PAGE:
Insights: The Best Selling Movies Of All Time

What are the all-time top-grossing movies? You might be surprised to learn that four of the top 20 grossing films of all time were released in 2018, and three more in 2019: The “don’t call it a live-action” remake of The Lion King has made it into the Top 10, and Frozen II wasn’t too shabby either. Avengers: Endgame currently holds the top spot on the worldwide box office list. Of course, increased ticket prices and population growth skew those statistics. No film has ever made a profit comparable to the $3.7 billion that Gone with the Wind’s $390 million in box office profits since its 1939 release would have been if adjusted for inflation. But in this case, we’re looking at the highest-earning films ever in terms of box office revenue.

List Of Best Selling Movies Of All Time

10. Frozen II (2019)

Box office: $1.45 billion
Director: Jennifer Lee, Chris Buck

The Frozen sequel has a sensation of diminishing returns, as if it was only made because Disney didn’t want to pass up an easy billion dollars rather than for any compelling aesthetic or narrative reasons. However, to the studio’s credit, it didn’t need to be this amazing; virtually anything with the title “Frozen II” and Anna and Elsa on the poster would’ve been an instant hit. Frozen II builds on the first film in a logical way and emphasizes the elements that made it successful. spectacular computer animation and opulent show tunes. Gary Martin

9. The Avengers (2012)

Box office: $1.51 billion
Director: Joss Whedon

A much easier accomplishment can be found hidden among the flashy box office results of Joss Whedon’s movie. Yes, Whedon’s directing abilities should be praised for The Avengers. Yes, the movie’s release and reaction provide a logical “And that’s when it was official” moment when the MCU officially took over Hollywood. But for comic book enthusiasts in particular, The Avengers is the first movie to successfully capture and maintain the superhero team dynamic. Even though the X-Men and the Fantastic Four were adapted for the big screen, their movies remained largely static. In contrast to two-way, three-way, or more-way combat, both heroes and villains interacted slowly and separately. The Avengers demonstrated why superhero teams are enjoyable in the same way Raimi’s Spider-Man did for comic book superheroes. Mike Burgin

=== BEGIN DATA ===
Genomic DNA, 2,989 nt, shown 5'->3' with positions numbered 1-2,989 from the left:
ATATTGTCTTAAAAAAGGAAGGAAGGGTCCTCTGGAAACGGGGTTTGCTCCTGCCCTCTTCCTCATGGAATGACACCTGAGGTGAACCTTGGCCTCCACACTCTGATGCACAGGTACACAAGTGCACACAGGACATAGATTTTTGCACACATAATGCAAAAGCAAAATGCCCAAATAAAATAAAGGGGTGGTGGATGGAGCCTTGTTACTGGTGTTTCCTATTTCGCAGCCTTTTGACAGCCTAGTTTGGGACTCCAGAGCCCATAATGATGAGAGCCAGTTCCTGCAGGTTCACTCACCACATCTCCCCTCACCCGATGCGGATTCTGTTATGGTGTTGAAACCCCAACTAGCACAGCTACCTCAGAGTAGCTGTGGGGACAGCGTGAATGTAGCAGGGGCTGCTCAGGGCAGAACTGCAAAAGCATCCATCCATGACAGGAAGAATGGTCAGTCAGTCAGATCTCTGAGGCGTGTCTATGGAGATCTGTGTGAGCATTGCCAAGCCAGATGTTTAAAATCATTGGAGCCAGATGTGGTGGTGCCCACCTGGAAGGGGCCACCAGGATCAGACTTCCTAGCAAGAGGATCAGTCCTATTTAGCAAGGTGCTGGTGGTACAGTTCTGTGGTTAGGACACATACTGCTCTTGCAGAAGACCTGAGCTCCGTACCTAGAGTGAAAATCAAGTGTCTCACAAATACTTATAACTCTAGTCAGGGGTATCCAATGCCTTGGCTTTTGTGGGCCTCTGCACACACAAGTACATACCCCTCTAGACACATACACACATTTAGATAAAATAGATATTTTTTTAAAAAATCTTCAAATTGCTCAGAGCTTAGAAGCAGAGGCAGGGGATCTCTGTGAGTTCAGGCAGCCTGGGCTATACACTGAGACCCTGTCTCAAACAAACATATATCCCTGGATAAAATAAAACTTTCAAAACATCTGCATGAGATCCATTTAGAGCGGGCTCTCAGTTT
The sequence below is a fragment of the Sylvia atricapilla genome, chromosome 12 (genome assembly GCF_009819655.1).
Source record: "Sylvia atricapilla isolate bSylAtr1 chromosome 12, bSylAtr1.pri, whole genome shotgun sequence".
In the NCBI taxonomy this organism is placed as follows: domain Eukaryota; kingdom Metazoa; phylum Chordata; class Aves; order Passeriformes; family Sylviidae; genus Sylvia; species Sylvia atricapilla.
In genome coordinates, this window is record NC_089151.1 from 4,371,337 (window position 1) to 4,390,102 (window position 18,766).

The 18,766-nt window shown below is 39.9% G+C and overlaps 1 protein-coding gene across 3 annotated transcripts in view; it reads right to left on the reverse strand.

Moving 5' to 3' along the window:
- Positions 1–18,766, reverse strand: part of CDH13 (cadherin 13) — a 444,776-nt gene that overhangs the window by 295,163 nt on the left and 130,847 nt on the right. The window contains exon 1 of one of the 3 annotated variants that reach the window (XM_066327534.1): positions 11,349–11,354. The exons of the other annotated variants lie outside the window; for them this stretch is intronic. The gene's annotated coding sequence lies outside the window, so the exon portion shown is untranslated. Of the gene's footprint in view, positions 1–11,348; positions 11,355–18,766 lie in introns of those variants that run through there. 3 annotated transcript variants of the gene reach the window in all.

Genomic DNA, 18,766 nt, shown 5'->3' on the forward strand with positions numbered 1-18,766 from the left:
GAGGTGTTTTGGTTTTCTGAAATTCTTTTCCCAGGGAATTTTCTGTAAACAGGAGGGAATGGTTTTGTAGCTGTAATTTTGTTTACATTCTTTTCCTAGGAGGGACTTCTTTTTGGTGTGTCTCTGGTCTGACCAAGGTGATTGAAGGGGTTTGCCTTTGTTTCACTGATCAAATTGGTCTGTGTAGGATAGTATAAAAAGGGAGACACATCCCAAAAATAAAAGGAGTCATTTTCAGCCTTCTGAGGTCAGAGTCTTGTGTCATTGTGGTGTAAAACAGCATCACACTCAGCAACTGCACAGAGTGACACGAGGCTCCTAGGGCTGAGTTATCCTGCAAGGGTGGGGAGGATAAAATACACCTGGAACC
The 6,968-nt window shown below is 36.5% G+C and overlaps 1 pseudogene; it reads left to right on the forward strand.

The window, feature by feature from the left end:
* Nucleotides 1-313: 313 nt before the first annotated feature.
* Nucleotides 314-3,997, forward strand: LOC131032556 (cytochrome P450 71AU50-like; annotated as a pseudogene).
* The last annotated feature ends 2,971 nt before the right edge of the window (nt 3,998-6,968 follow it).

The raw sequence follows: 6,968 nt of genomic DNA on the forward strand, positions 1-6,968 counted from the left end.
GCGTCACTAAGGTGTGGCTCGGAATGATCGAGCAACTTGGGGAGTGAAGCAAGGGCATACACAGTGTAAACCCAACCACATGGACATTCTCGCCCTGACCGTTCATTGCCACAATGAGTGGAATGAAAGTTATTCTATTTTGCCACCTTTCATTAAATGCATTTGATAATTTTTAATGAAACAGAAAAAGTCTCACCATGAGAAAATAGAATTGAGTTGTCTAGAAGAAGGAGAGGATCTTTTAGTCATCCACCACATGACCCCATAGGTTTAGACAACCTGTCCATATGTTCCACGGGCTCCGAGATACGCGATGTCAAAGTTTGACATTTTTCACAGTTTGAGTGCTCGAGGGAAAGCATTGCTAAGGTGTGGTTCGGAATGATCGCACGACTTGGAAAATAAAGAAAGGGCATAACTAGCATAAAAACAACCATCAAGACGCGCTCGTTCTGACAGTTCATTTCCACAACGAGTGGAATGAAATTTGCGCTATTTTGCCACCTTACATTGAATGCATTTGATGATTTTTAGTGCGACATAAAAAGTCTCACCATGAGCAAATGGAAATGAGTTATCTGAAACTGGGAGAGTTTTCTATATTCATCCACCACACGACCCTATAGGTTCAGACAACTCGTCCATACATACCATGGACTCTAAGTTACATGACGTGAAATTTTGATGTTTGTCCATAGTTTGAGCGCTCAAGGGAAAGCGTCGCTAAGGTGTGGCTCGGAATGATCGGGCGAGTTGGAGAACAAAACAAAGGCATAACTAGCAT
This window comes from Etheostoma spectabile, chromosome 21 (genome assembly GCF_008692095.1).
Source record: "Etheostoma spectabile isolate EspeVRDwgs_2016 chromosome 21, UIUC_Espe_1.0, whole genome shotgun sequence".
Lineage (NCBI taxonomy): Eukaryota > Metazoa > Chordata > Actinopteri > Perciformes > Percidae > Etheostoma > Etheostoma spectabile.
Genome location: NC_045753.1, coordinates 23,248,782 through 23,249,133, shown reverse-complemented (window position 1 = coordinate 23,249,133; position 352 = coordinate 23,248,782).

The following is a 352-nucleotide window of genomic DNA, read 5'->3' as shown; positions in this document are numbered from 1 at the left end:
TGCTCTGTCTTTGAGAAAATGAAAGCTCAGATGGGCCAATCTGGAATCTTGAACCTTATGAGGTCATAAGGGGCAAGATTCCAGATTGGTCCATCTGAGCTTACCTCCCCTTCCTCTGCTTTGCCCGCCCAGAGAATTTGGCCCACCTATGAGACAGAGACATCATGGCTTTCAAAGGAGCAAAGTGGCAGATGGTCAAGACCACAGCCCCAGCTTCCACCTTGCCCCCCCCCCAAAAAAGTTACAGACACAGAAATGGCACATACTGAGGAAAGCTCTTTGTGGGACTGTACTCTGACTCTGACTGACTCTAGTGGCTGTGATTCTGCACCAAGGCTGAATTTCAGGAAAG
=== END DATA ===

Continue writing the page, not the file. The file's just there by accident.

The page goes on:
8. Furious 7 (2015)

Box office: $1.52 billion
Director: James Wan

One gets the clear feeling from seeing the seventh chapter of the fast-paced Fast & Furious franchise that, when presented with a creative decision, the filmmakers asked themselves, “What’s the most insane, over-the-top thing we can do here?” Then they actually did that. Furious 7 raises the bar for physics-defying stunts in a series of movies that have been constantly improving on them. The outcome is a ton of fun. Furious 7 is a mix of a daring heist, a revenge thriller, and a heartfelt farewell to a close friend. The movie is heavily influenced by the life and death of franchise star Paul Walker, who passed away in a car accident before the final scenes were shot. You watch in anticipation of Brian O’Conner’s demise as his character goes through one terrifying adventure after another. It seems inescapable and ready to happen at any moment. In more than a few occasions, Walker’s face has been digitally inserted onto the body of another person; his brothers filled in for him to assist the production get finished. In addition, the film honors his life. In the Furious movies, there is a lot of talk about family, and the group has always taken in stray animals. It’s obvious how much fun the cast is having together and there is definite chemistry between them. Furious 7 has such a rich history that it will resonate most strongly with its ardent following, particularly on an emotional level. Having said that, the movie has enough hilarious action sequences and eye candy to appeal to audiences other than diehards. — Brent McKnight